Every company must keep records of its UBO
Except for public authorities and certain associations, all legal entities must identify its ultimate beneficial owners.
An ultimate beneficial owner (“UBO”) means, put simply, every natural person effectively holding or controlling a company, regardless whether directly or indirectly. The law mentions the following examples of such effective holding or controlling:
- Exercising at least 25% of voting rights or holding such shares,
- Decision making rights with regard to company managers, directors, etc.,
- 25% profit share rights, or
- Other exercise of control over the legal entity.
Legal entities must keep records of its UBOs in paper or alternatively electronic form. The records must be ongoingly updated.
Companies must identify the following information about their UBOs': first name, surname, birth number (if exists), birth date, address of permanent residency or other address, citizenship, type and number of an identification document.
The law specifies that the records must include data showing the standing of the UBO and data proving that standing. We are of the opinion that the data should include the corporate structure up to the UBO and relevant documentation (e.g. Articles of Association and other corporate documentation) based on which such structure can be verified.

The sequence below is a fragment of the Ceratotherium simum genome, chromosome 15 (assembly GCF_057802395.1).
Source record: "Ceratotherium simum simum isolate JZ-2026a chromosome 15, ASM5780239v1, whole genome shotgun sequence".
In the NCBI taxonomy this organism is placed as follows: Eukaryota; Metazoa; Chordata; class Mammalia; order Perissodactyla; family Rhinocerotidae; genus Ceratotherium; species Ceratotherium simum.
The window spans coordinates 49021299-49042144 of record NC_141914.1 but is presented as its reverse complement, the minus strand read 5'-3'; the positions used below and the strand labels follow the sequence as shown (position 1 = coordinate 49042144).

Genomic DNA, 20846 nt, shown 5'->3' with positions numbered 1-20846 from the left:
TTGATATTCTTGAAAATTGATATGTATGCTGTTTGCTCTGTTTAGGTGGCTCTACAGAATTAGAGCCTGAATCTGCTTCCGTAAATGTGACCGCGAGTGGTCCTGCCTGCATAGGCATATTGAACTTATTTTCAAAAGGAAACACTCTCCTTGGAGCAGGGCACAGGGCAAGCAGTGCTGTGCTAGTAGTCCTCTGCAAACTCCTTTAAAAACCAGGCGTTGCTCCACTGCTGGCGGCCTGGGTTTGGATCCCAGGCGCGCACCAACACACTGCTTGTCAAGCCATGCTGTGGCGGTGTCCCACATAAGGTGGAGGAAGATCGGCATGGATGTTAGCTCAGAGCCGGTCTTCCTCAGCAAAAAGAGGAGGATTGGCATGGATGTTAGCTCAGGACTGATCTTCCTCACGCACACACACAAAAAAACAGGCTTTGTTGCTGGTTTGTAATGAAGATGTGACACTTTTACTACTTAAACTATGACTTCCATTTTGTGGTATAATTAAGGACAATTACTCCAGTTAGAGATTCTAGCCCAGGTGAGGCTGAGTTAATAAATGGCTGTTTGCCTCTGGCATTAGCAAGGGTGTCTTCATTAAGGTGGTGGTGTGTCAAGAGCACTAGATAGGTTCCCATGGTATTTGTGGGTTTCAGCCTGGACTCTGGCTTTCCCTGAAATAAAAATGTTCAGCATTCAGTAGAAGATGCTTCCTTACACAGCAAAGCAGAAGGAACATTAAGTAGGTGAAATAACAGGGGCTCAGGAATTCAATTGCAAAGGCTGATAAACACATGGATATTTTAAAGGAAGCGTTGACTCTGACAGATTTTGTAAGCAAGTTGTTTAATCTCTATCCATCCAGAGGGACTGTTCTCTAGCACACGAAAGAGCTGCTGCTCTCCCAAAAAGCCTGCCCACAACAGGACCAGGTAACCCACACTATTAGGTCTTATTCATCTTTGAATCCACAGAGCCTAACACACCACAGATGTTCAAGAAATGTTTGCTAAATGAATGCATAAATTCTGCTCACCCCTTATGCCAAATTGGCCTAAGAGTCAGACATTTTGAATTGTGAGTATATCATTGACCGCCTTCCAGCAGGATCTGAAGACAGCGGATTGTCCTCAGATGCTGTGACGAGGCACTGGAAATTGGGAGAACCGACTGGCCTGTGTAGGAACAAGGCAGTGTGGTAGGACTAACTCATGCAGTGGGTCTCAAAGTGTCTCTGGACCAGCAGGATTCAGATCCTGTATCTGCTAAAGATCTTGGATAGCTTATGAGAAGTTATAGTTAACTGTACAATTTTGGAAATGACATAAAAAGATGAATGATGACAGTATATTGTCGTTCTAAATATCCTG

Company must keep records about the UBO for the entire duration of the UBOs' control and for five years thereafter.
Every legal entity must submit the abovementioned data to the competent authority upon request. Any company not compliant with any of the duties under the law is subject to a fine up to €200,000.
Companies registered with the Registry of Partners of the Public Sector do not have the duty to keep records under this law. Nevertheless, they are obliged to submit data to competent authorities upon request.
The law seems to take the position that companies without a UBO don't have the obligation to maintain records on this subject. However, we are of the opinion that companies should maintain records showing the absence of UBO and provide documentation of how they came to that conclusion.
By the end of 2019 all companies will have to register their UBOs with the Companies Register.
In our experience, the identification procedure of the UBO in some corporations is highly complicated and sometimes almost impossible. The liability for compliance with the law lies with each companies' managers. Exactly how responsibility will be apportioned in the event of an imposed fine is subject to future rulings.